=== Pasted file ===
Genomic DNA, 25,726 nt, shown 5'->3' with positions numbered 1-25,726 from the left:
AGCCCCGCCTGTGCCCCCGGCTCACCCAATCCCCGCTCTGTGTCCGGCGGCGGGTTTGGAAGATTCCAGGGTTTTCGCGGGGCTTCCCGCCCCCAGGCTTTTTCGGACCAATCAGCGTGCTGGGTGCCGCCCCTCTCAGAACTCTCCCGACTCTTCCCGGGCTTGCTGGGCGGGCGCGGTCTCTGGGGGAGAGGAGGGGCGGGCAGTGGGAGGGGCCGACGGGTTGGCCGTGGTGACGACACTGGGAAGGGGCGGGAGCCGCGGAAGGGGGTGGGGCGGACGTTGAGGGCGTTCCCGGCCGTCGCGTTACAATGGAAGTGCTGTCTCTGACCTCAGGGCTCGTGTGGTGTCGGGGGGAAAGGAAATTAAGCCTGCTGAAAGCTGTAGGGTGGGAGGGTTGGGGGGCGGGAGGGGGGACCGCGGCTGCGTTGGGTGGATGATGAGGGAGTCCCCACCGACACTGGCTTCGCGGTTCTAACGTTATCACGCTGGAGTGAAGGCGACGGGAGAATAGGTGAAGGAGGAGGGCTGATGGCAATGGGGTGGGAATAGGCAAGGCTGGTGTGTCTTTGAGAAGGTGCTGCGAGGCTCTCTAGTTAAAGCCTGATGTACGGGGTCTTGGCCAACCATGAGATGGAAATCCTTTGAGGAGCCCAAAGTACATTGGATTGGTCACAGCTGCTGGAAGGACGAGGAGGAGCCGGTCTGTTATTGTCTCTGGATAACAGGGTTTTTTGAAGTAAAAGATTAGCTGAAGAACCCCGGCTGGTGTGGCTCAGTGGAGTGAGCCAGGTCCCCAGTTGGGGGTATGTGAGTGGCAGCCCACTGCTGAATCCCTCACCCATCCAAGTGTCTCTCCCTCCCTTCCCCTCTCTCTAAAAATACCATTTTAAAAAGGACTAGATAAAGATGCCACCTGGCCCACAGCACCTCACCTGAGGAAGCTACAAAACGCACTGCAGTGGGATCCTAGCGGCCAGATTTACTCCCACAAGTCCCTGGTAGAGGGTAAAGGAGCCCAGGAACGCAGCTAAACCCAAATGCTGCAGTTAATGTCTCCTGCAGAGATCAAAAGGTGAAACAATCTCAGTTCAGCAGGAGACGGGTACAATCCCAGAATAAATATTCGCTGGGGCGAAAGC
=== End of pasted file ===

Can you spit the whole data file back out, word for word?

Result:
Genomic DNA, 25,726 nt, shown 5'->3' with positions numbered 1-25,726 from the left:
AGCCCCGCCTGTGCCCCCGGCTCACCCAATCCCCGCTCTGTGTCCGGCGGCGGGTTTGGAAGATTCCAGGGTTTTCGCGGGGCTTCCCGCCCCCAGGCTTTTTCGGACCAATCAGCGTGCTGGGTGCCGCCCCTCTCAGAACTCTCCCGACTCTTCCCGGGCTTGCTGGGCGGGCGCGGTCTCTGGGGGAGAGGAGGGGCGGGCAGTGGGAGGGGCCGACGGGTTGGCCGTGGTGACGACACTGGGAAGGGGCGGGAGCCGCGGAAGGGGGTGGGGCGGACGTTGAGGGCGTTCCCGGCCGTCGCGTTACAATGGAAGTGCTGTCTCTGACCTCAGGGCTCGTGTGGTGTCGGGGGGAAAGGAAATTAAGCCTGCTGAAAGCTGTAGGGTGGGAGGGTTGGGGGGCGGGAGGGGGGACCGCGGCTGCGTTGGGTGGATGATGAGGGAGTCCCCACCGACACTGGCTTCGCGGTTCTAACGTTATCACGCTGGAGTGAAGGCGACGGGAGAATAGGTGAAGGAGGAGGGCTGATGGCAATGGGGTGGGAATAGGCAAGGCTGGTGTGTCTTTGAGAAGGTGCTGCGAGGCTCTCTAGTTAAAGCCTGATGTACGGGGTCTTGGCCAACCATGAGATGGAAATCCTTTGAGGAGCCCAAAGTACATTGGATTGGTCACAGCTGCTGGAAGGACGAGGAGGAGCCGGTCTGTTATTGTCTCTGGATAACAGGGTTTTTTGAAGTAAAAGATTAGCTGAAGAACCCCGGCTGGTGTGGCTCAGTGGAGTGAGCCAGGTCCCCAGTTGGGGGTATGTGAGTGGCAGCCCACTGCTGAATCCCTCACCCATCCAAGTGTCTCTCCCTCCCTTCCCCTCTCTCTAAAAATACCATTTTAAAAAGGACTAGATAAAGATGCCACCTGGCCCACAGCACCTCACCTGAGGAAGCTACAAAACGCACTGCAGTGGGATCCTAGCGGCCAGATTTACTCCCACAAGTCCCTGGTAGAGGGTAAAGGAGCCCAGGAACGCAGCTAAACCCAAATGCTGCAGTTAATGTCTCCTGCAGAGATCAAAAGGTGAAACAATCTCAGTTCAGCAGGAGACGGGTACAATCCCAGAATAAATATTCGCTGGGGCGAAAGC